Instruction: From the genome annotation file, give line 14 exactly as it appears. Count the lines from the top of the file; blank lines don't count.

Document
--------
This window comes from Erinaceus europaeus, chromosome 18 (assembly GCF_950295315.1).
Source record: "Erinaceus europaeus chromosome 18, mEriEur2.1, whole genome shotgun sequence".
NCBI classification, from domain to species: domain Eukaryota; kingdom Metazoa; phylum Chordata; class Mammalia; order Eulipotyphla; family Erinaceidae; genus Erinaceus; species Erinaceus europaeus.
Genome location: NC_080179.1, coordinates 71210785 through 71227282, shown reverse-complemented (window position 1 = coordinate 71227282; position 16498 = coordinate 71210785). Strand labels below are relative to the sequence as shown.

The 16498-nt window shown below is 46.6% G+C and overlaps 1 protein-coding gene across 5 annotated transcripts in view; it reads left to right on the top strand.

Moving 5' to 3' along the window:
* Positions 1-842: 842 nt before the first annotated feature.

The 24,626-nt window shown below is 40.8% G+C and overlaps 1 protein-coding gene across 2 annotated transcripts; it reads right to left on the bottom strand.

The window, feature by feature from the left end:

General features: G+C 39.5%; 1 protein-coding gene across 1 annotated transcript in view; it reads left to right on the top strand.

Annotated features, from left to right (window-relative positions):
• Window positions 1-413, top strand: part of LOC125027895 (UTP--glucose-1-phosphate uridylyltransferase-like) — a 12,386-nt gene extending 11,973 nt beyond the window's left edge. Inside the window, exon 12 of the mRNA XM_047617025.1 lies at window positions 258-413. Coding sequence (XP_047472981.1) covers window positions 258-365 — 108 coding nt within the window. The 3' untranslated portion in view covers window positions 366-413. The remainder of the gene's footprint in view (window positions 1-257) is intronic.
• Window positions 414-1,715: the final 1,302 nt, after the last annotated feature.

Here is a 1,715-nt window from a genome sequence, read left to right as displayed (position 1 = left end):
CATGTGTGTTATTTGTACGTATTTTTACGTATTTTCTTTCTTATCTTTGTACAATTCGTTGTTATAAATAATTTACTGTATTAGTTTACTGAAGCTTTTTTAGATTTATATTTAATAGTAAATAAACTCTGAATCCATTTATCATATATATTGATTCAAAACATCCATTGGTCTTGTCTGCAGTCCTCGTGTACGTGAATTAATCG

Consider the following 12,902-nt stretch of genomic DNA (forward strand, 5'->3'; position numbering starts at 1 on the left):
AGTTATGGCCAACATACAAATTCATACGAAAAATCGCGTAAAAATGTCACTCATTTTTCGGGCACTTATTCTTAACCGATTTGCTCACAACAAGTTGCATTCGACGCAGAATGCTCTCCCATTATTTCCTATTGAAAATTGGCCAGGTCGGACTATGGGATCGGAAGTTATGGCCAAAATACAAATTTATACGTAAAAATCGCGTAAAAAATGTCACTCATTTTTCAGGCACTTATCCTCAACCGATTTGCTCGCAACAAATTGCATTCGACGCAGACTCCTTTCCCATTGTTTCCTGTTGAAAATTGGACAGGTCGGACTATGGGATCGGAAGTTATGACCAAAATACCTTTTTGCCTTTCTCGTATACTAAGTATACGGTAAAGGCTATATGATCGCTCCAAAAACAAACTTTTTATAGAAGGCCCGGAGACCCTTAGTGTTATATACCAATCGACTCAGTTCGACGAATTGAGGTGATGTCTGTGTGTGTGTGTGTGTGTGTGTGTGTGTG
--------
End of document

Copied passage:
Here is a 1,715-nt window from a genome sequence, read left to right as displayed (position 1 = left end):